Depressing Things

I used to be smart.

I read cases. I ginned up clever distinctions. I examined witnesses and knew what the evidence said. I argued appeals. I wrote real, substantive articles.

I had interesting things to say about multidistrict litigation, class actions, and product liability defense.

I spoke at CLE classes — both to maintain my (and my firm’s) profile and because I had worthwhile things to say.

I coulda been a contender.

But that was then.

I’ve been in-house for nearly five years now, and I’ve become a fool. . . .

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Having personally experienced the lows of depression and the positive energy that comes from blogging and social media, I have to believe the effective use of social media could prevent depression for many lawyers.

In a story outside of law, AP sportswriter John Marshall (@jmarshallap) reported Monday on the positive impact social media is having on a six-time Olympic gold medal winner, Amy Van Dyken (@amyvandyken), just a few weeks after she suffered a life-threatening spinal injury.

Not long after Van Dyken’s first surgery, her husband Tom Rouen, a former punter for the Denver Broncos, placed a cellphone in her hands:

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The legal job market remains challenging, but there are some bright spots. As we reported on Friday, entry-level Biglaw hiring is up by almost 10 percent compared to last year.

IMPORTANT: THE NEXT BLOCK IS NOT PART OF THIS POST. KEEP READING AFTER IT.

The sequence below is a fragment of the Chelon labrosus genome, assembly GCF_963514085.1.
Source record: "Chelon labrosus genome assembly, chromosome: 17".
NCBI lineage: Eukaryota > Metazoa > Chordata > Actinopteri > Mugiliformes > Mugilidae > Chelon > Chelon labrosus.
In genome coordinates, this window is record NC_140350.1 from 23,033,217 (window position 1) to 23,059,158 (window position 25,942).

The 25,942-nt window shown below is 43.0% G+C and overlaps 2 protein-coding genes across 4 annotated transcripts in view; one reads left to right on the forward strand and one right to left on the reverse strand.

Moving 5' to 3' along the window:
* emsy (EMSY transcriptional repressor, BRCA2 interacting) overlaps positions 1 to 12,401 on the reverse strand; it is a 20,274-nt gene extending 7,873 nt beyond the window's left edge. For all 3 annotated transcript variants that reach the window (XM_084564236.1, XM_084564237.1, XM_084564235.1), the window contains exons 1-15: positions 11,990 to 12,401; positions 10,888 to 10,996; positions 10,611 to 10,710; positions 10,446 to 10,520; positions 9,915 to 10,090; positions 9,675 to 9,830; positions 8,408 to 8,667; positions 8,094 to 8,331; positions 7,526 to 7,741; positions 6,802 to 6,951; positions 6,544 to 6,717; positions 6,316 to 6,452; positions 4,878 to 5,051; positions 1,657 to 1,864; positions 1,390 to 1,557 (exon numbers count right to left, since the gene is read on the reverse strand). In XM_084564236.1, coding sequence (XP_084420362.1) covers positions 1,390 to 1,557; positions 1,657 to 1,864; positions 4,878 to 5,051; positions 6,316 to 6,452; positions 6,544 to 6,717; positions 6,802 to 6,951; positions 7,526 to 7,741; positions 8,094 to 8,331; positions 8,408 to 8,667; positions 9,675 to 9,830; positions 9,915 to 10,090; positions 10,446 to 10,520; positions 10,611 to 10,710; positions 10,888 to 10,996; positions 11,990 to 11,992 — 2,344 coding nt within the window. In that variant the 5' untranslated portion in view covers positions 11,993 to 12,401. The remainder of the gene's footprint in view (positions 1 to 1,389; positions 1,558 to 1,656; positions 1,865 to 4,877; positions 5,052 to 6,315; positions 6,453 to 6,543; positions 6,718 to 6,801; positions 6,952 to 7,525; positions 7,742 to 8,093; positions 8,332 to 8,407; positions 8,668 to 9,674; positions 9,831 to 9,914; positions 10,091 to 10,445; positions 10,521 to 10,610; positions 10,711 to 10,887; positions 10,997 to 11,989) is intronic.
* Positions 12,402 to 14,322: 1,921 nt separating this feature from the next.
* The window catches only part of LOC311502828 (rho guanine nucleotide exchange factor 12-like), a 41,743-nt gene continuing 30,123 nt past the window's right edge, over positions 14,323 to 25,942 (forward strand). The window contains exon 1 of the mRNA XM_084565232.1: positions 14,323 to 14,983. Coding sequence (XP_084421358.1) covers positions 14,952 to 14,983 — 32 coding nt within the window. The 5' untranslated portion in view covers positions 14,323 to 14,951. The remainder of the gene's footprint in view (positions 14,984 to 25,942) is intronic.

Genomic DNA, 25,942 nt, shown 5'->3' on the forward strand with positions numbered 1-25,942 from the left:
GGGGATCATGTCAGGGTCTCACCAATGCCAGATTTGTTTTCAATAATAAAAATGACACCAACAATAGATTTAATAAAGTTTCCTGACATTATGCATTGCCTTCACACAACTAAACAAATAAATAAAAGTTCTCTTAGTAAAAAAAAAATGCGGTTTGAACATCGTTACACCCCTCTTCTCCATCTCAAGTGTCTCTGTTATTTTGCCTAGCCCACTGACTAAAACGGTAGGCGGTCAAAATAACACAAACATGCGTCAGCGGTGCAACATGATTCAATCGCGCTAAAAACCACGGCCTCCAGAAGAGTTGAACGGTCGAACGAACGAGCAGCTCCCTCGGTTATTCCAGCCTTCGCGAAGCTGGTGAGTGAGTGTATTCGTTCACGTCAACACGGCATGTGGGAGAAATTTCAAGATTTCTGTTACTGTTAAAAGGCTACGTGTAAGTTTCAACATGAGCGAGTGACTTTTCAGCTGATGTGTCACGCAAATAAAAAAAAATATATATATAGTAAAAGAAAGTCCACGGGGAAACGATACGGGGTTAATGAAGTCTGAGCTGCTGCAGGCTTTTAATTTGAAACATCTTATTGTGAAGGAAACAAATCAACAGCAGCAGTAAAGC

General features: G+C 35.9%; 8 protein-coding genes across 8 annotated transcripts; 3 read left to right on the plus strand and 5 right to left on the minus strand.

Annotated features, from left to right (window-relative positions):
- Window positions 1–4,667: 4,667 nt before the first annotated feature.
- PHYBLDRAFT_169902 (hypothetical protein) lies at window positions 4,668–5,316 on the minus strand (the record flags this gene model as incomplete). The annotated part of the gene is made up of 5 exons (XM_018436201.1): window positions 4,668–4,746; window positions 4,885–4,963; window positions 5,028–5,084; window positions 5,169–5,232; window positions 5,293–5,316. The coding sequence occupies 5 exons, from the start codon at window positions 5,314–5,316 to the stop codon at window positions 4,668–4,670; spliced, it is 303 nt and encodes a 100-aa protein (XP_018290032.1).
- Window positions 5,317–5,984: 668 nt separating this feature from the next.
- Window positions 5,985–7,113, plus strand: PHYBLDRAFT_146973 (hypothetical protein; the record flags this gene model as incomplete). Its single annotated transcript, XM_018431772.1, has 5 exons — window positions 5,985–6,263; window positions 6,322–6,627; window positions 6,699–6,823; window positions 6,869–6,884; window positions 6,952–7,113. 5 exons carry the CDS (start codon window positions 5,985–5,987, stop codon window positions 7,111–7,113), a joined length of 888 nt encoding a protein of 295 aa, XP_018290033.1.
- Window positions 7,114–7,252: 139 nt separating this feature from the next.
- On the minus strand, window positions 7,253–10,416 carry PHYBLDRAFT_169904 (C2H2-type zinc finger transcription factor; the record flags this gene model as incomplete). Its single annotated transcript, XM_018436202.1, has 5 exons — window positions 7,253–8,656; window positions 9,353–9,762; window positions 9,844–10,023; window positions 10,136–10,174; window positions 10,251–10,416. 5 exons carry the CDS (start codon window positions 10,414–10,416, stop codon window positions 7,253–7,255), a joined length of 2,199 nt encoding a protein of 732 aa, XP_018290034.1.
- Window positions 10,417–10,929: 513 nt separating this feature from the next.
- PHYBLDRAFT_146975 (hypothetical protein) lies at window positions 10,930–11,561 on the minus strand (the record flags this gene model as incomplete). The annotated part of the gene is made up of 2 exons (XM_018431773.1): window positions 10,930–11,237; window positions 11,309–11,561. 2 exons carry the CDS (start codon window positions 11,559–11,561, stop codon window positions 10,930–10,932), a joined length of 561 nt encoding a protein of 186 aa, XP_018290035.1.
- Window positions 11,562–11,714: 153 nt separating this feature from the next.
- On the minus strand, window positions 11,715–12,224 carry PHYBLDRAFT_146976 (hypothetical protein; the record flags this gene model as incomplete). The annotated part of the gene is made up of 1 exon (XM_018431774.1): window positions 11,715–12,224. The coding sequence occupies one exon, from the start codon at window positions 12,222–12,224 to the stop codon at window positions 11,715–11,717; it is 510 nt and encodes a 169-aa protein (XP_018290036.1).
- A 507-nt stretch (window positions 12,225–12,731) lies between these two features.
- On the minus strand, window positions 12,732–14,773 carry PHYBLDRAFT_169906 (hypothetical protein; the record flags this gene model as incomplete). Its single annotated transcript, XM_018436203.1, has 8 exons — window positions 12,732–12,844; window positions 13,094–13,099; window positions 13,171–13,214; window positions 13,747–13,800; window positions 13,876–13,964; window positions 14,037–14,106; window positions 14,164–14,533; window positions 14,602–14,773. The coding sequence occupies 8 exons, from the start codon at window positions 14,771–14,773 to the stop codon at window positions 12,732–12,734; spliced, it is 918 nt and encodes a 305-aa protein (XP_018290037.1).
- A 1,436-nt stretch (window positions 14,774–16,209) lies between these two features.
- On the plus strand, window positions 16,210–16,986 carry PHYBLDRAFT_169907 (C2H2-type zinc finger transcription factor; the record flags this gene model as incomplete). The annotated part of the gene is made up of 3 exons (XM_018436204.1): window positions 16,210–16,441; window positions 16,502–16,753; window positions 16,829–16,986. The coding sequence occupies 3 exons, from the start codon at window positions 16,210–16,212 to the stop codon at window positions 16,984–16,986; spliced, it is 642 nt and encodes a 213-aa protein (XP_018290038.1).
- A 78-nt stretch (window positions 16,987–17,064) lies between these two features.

Many law school students and graduates view working at a prestigious law firm as a cure-all. And it’s true that a starting salary of $160,000 is one of the best ways for law school grads to service six-figure debt loads.

But for some young lawyers, a Biglaw job is far from a panacea. The stress and long hours create new problems — problems that can be hard to solve while holding down a demanding law firm job.

Here is one associate’s very sad situation. What would you advise him or her to do?

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Between 2008 and 2012, the median debt burden for newly minted JDs increased by 54 percent, from $83,000 to $128,000. (That compares with a 22 percent increase in medical student debt.) It is the responsibility of every aspiring law student to understand the implications of taking on such a financial commitment. For law grads who have already accumulated the debt, there may be options for you to better manage repayment. Thanks to our friends at DRB, today’s infographic takes a look at law student debt, including the possible benefits of refinance or consolidation. Click here for more details.

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An anonymous associate in New York City.

The hope is that after 8 years, I’ll be made a partner. Until then, the job description basically states that I will be worked to death.

[My greatest fear about the next 8 years is] turning 40 and not having a personal life. Finding out that I’ve gotten where I want to be, but there’s nobody in my life to give a sh*t about where I am or what I’ve done.

– An honest associate who agreed to be photographed by Brandon Stanton of Humans of New York and share his story about life in Biglaw.

(Do you share the same fears? Feel free to sound off in the comments.)

I’ll have been here for six years this summer, and I still read most of the comments to most of my posts. I rarely respond, unless I’ve been drinking, which I do almost constantly, so you do the math. But it’s been years since I’ve directly addressed commenter concerns in an actual post.